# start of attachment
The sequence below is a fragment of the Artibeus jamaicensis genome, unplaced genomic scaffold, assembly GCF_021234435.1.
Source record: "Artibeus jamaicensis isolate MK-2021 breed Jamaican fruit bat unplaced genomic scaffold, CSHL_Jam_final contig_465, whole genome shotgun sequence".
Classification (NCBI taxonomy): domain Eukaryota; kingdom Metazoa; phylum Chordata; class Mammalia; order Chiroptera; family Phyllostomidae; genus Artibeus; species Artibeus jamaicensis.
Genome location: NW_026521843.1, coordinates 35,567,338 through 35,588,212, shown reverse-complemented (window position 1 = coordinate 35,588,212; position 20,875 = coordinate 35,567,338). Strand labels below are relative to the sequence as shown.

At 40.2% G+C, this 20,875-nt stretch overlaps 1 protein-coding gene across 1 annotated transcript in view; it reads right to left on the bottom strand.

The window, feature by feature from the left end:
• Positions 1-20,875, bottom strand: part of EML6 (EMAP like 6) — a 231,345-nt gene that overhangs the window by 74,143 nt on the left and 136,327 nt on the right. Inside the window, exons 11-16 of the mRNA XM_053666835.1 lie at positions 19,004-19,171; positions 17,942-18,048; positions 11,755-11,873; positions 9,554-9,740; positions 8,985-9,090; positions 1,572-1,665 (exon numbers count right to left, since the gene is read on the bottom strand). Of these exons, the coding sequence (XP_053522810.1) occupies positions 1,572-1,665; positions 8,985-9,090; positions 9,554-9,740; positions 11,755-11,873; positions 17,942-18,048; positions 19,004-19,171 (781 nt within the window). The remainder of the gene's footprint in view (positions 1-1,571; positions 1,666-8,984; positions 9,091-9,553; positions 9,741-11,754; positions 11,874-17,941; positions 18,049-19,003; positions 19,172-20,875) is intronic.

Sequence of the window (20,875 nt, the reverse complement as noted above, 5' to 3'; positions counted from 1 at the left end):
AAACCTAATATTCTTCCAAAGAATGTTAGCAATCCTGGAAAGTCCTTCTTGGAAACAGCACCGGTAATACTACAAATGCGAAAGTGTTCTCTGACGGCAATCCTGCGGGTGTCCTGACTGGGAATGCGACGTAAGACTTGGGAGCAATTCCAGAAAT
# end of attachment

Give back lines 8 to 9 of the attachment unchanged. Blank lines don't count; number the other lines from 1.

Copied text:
Sequence of the window (20,875 nt, the reverse complement as noted above, 5' to 3'; positions counted from 1 at the left end):
AAACCTAATATTCTTCCAAAGAATGTTAGCAATCCTGGAAAGTCCTTCTTGGAAACAGCACCGGTAATACTACAAATGCGAAAGTGTTCTCTGACGGCAATCCTGCGGGTGTCCTGACTGGGAATGCGACGTAAGACTTGGGAGCAATTCCAGAAAT